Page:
Ribeiro's (emeritus, history of dress, Courtauld Inst. of Art, London) complete and engaging narrative addresses the history of clothes seen through European art from 1600 to 1914. She demonstrates how fashion portrayed in paintings might be altered by the artist while still communicating information about the style of a specific period or revealing truths about the figures depicted. Presented chronologically yet also thematically, the book begins with an exploration of portraiture and how the real vs. the imaginative in attire played out through this medium. The same ideas are also discussed in relation to the issue of national dress, in this case in 17th-century Holland. In the 18th- and early 19th-century France and England, the predilection for dressing up in clothing reflecting a romanticized past is examined. In 19th-century France, modernity is reflected in fashion developing as a growing industry. Lastly, in the more modern eras, dress reform is reflected in art with the liberation of the corset and the simplifying and relaxing of the lines of women's garments through the style of "artistic dress." Also during this period, artists such as Henry Van de Velde and Gustav Klimt designed clothes themselves. VERDICT Well written and stunningly illustrated, this title is recommended for readers interested in the history of dress.—Sandra Rothenberg, Framingham State Univ. Lib., MA Copyright 2017 Library Journal.

Review by Publisher Summary 1

An entirely new way of looking at the history of fashion through the eyes of artists There have always been important links between art and clothing. Artists have documented the ever-evolving trends in fashion, popularized certain styles of dress, and at times even designed fashions. This is the first book to explore in depth the fascinating points of contact between art and clothing, and in doing so it constructs a new and innovative history of dress in which the artist plays a central role.    Aileen Ribeiro provides an illuminating account of the relationship between artists and clothing from the 17th century, when a more complex and sophisticated attitude to dress first appeared, to the early 20th century, when the boundaries between art and fashion became more fluid: haute couture could be seen as art, and art used textiles and clothes in highly imaginative ways.  Her narrative encompasses such themes as the ways in which clothing has helped to define the nation state; how masquerade and dressing up were key subjects in art and life; and how, while many artists found increasing inspiration in high fashion, others became involved in designing 'artistic' and reform dress.  Sumptuously illustrated, Clothing Art also delves into the ways in which artists represent the clothes they depict in their work, approaches which range from photographic detail, through varying degrees of imaginative reality, to generalized drapery.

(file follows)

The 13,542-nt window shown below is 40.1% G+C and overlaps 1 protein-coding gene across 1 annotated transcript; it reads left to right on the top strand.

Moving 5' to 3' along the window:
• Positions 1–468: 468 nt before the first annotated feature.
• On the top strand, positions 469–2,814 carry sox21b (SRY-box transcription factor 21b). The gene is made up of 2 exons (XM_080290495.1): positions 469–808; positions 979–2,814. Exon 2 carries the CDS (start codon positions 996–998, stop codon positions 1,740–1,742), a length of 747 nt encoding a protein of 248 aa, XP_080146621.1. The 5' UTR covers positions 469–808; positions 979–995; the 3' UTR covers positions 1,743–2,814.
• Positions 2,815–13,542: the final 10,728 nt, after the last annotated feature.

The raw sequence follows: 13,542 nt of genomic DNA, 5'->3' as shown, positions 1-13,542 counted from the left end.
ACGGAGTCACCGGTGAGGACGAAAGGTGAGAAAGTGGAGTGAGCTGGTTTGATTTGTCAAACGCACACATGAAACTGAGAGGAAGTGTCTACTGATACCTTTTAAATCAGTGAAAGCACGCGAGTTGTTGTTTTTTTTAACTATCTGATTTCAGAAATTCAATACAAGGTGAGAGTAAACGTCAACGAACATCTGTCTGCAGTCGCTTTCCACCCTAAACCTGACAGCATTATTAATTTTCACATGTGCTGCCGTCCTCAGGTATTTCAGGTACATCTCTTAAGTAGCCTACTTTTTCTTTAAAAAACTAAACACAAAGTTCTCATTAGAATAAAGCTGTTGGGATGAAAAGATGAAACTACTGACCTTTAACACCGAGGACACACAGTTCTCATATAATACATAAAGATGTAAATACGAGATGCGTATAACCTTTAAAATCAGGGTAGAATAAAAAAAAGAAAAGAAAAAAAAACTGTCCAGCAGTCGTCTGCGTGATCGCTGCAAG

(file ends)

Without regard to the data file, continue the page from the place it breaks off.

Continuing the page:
Review by Publisher Summary 2

An entirely new way of looking at the history of fashion through the eyes of artists

There have always been important links between art and clothing. Artists have documented the ever-evolving trends in fashion, popularized certain styles of dress, and at times even designed fashions. This is the first book to explore in depth the fascinating points of contact between art and clothing, and in doing so it constructs a new and innovative history of dress in which the artist plays a central role. 
 
Aileen Ribeiro provides an illuminating account of the relationship between artists and clothing from the 17th century, when a more complex and sophisticated attitude to dress first appeared, to the early 20th century, when the boundaries between art and fashion became more fluid: haute couture could be seen as art, and art used textiles and clothes in highly imaginative ways.  Her narrative encompasses such themes as the ways in which clothing has helped to define the nation state; how masquerade and dressing up were key subjects in art and life; and how, while many artists found increasing inspiration in high fashion, others became involved in designing “artistic” and reform dress.  Sumptuously illustrated, Clothing Art also delves into the ways in which artists represent the clothes they depict in their work, approaches which range from photographic detail, through varying degrees of imaginative reality, to generalized drapery.  

Review by Publisher Summary 3

An entirely new way of looking at the history of fashion through the eyes of artists